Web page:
SPACE ID announced its airdrop on the Binance launchpad on June 9. The airdrop has attracted a large number of registrations since then. However, X-explore discovered that more than 60% of the registration accounts are Sybil. The number of Sybils has been increasing progressively since their discovery.
The on-chain researcher said that between June 15 and 16, the Sybil addresses numbered over 2000 registration accounts. The SPACE ID team is requested to reach out to X-explore for a comprehensive list of the Sybil addresses.
A Sybil attack involves an individual or organization creating multiple fake identities, often using automated tools or bots, to gain control or influence over a network or system. The attacker’s goal is typically to subvert the normal operation of the network or to gain an unfair advantage, such as manipulating online voting systems, spreading misinformation, or controlling a majority of nodes in a peer-to-peer network.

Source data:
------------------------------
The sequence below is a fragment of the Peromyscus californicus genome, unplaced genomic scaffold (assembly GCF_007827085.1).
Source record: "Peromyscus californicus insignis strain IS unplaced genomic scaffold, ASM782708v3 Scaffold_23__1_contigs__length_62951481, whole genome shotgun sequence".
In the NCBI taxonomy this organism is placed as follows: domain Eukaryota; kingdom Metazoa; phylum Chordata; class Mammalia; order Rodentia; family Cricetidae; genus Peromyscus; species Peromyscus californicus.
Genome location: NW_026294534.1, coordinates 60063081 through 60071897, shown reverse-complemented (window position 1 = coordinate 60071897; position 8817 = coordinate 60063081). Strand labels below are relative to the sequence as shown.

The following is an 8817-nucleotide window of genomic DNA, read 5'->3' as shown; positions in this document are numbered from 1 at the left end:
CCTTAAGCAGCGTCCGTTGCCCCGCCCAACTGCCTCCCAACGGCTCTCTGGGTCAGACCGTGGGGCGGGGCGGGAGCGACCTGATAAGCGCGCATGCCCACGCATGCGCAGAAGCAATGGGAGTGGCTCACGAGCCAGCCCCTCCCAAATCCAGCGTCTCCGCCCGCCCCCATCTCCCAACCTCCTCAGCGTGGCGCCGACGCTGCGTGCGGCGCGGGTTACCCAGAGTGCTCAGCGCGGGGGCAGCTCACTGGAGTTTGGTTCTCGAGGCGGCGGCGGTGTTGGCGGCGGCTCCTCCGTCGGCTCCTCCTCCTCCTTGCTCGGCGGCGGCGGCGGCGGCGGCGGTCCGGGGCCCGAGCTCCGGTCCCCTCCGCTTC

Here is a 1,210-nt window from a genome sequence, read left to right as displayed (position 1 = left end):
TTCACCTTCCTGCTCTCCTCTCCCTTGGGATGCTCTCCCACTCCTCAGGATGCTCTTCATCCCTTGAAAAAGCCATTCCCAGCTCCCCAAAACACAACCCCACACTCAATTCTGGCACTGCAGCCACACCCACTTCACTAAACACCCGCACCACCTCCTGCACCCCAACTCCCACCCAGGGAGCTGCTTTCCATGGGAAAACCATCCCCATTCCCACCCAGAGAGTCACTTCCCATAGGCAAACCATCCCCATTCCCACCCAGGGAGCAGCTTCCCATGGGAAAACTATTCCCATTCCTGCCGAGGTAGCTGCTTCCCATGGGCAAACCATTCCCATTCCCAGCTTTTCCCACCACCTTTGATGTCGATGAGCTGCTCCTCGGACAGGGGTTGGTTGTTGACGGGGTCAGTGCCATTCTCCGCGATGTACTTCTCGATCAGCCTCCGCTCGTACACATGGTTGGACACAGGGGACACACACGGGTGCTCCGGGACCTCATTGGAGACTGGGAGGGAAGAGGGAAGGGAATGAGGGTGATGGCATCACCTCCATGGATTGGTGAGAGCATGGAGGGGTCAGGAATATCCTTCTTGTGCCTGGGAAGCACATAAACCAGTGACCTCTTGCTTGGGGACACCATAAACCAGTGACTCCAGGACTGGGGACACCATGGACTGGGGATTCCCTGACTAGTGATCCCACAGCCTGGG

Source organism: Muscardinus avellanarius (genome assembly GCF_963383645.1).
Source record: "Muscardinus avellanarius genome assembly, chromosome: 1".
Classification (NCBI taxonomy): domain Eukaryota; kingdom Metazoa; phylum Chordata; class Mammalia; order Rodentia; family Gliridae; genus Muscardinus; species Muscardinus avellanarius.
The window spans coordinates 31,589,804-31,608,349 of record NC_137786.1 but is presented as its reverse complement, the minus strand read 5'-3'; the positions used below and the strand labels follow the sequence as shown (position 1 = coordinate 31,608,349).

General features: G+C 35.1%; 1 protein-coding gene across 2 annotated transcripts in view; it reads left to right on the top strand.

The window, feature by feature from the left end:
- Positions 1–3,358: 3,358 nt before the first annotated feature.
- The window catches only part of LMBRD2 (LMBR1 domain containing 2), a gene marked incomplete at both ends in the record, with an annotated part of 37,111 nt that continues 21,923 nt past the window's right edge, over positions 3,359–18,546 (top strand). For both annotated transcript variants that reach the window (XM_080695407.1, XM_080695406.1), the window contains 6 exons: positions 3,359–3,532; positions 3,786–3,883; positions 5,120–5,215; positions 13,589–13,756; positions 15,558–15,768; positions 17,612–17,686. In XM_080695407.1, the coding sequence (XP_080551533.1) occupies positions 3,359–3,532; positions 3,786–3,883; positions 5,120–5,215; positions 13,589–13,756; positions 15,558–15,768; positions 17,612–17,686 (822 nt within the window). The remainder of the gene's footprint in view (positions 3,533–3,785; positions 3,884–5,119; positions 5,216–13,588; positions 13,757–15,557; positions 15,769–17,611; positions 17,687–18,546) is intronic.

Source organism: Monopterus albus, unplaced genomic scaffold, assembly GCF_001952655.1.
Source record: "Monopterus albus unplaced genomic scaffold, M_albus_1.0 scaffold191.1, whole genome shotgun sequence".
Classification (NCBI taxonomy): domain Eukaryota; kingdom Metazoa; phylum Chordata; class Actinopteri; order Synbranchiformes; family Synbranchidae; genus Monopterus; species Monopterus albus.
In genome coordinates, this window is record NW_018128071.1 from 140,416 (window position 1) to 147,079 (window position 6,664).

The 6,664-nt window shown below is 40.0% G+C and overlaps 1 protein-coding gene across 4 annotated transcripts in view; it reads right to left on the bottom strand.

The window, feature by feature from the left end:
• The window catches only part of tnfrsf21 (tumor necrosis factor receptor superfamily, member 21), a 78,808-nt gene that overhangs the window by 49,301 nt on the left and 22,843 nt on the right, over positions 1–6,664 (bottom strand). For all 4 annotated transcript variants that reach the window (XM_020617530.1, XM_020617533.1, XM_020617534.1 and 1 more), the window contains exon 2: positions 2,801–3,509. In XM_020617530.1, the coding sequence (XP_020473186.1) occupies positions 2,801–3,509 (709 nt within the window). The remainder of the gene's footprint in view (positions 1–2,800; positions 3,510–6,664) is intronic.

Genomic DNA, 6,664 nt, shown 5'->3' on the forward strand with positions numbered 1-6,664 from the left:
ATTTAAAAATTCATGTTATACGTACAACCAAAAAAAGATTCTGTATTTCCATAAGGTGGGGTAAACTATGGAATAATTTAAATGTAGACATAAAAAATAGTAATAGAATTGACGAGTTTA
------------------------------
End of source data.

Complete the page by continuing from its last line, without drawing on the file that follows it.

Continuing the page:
Sybils Consisted One-fifth of Arbitrum Airdrop participants
Airdrops have sparked a massive craze among blockchain users globally. Everyone is looking for the next free lunch, and as a result, many projects have started using airdrops to attract attention and reward users. However, as the ecosystem is still evolving, it has led to the appearance of superficial prosperity.
According to recent research by X-explore, over 20% of the airdrops in Arbitrum‘s airdrop in March this year were claimed by so-called “free riders” who use Sybil attacks. It is affecting the airdrops’ real significance and identifying the valuable users that project teams need support from.